Review: Bubble Bobble: Double Shot (DS)
The original Bubble Bobble was released by Taito in 1986 and offered a memorable concept, pitching two dragons, Bub and Bob against 100 floors with only bubbles at their disposal to overcome enemies and obstacles. Numerous sequels have since followed but none have quite reached the high standards set by the original, particularly the awful Bubble Bobble Evolution on the PSP that I previously reviewed for www.femalegamers.co.uk. The first question I asked when faced with Bubble Bobble: Double Shot was how does it compare to the original?
Set in the Rainbow Islands (many of you may remember the classic game from the late 80s) the story sees Bub and Bob visit their cousin Bubu. The trio, with nothing to do, decide to head for their grandfather’s house to do some exploring. There they discover a map that points to a mysterious treasure. What the treasure is the map doesn’t reveal but Bub, Bob and Bubu set out together to search for it.
Bubble Bobble: Double Shot is more faithful to the original game than Evolution was with the player required to negotiate 100 levels, each one comprised of the two screens on the DS. The two screens is, in essence, a good idea but can be difficult in judging where enemies are when they move from one screen to another. The object of each level is very simple. All enemies on each level need to be captured in bubbles and burst while they’re still trapped inside. Double Shot allows the player to switch between Bub, Bob and Bubu at any given time and this becomes essential if you wish to progress. While many enemies can be caught in bubbles fired by any of our three heroes others have special requirements. Some enemies will appear with green, blue or red stars circling them and this is your clue to which of the trio is needed. Bub fires green bubbles, Bob blue ones and Bubu red. An added complication comes when enemies are circled by stars of different colours e.g. purple. In this instance you need to combine bubbles from Bub, Bob and Bubu to create the correct colour.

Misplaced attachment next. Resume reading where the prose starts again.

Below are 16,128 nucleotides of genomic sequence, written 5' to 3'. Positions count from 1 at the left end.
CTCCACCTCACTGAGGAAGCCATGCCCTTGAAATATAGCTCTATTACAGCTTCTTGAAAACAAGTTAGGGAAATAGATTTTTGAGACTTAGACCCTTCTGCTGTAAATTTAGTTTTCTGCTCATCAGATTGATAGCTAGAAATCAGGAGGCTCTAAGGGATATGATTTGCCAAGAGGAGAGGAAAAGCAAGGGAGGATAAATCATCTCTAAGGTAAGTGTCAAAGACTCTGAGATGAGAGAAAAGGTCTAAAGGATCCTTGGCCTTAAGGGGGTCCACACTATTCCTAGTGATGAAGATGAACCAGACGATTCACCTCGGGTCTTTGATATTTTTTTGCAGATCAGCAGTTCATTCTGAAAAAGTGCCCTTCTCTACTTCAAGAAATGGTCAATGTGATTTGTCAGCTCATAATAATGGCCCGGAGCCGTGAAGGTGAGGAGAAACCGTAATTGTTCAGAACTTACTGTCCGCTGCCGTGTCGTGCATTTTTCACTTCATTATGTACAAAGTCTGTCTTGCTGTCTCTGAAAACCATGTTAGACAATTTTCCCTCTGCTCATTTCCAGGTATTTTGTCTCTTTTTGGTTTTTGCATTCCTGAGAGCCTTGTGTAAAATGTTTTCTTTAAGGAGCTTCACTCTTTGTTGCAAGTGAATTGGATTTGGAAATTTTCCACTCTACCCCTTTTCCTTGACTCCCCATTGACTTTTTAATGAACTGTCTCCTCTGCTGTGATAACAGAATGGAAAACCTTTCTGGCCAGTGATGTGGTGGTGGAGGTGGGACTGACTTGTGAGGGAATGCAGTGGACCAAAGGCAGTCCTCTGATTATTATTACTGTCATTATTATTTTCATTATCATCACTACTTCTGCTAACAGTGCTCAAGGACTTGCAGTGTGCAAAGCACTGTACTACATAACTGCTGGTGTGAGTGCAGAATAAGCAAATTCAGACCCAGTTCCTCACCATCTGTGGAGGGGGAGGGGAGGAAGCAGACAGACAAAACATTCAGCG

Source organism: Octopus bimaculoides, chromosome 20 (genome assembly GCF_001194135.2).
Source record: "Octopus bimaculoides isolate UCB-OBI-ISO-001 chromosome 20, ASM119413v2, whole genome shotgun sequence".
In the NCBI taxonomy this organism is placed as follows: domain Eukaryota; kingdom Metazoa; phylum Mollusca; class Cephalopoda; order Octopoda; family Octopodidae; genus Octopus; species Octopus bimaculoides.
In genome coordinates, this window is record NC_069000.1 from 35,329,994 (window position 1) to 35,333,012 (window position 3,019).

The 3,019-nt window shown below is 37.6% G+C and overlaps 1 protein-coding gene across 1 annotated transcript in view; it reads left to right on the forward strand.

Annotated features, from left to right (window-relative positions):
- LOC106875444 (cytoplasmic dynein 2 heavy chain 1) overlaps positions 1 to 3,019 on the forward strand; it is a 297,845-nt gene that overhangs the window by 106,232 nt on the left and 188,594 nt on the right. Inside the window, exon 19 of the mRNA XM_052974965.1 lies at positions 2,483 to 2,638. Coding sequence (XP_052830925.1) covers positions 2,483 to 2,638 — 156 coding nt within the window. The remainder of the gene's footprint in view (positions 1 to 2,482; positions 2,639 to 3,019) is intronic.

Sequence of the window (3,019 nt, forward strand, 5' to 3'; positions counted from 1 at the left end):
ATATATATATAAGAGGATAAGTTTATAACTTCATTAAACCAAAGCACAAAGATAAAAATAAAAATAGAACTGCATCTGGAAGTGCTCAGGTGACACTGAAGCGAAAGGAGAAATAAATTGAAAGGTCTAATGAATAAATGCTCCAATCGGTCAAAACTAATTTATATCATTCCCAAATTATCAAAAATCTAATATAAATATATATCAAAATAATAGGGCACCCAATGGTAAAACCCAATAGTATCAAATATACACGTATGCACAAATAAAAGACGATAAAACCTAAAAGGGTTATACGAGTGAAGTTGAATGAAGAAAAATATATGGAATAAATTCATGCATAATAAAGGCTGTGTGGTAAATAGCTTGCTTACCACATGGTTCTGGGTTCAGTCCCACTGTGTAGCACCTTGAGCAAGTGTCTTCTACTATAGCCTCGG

As with the original Bubble Bobble there are various items and bonuses to collect on each of the levels. Defeated enemies turn into an assortment of delightful looking food including bananas and desserts while other useful additions appear sporadically as you negotiate the levels. Such bonuses as shoes to help your characters run faster and sweets that improve the speed of their bubble projections are all useful in helping negotiate the later levels. After so many levels you are faced with a boss battle and these tend to require something other than a simple bubble to defeat them such as bursting elemental bubbles – lightning, fire and water – which releases that element into the level where they can do a lot of damage to the enemies they hit.
Another new feature to Bubble Bobble: Double Shot is one that proves to be the game’s undoing. There is no save option here! If you want to see the game in its entirety then you will need to work your way through it in one sitting. I have previously done this with the original Bubble Bobble but that was when playing alongside my best friend, Kevin, and our cause was facilitated by alcohol. I could never face going through 100 levels alone without a break or save point somewhere in between. The other new addition is when you lose all your lives you are invited to play a series of mini games which, if you complete them successfully, will allow you to start the level again with your lives restored. There are three mini games that you could face. One sees you have to draw bubbles with the stylus, as many as you can in the allotted time. The second game sees you being chased by a monster and you have to hit two feet alternately to keep your character moving before selecting an option in the centre that allows them to leap to safety. The final game is the match up where the screen is filled with a series of bubbles of different colours and patterns and you have to correctly pick out the corresponding one that appears on the screen above. The mini games are fun to begin with but having to go through them just to continue becomes tiresome very quickly. The multiplayer option is also left at the mercy of the mini games with all players having to complete them for the game to continue! Unless you have a lot of patience it will be difficult to get through Bubble Bobble: Double Shot.
Many sequels have been made to the original Bubble Bobble and none seem to retain the charm of the first game. Bubble Bobble: Double Shot contains many of the qualities of the original but is let down very badly by the lack of a save option and the mini games you have to play through simply for the liberty of continuing. An improvement on Bubble Bobble: Evolution this is still something of a disappointment. It does prove that potentially a Bubble Bobble game can be made and still be enjoyable but unfortunately it hasn’t happened with Double Shot.
(Game source: reviewer’s own copy)
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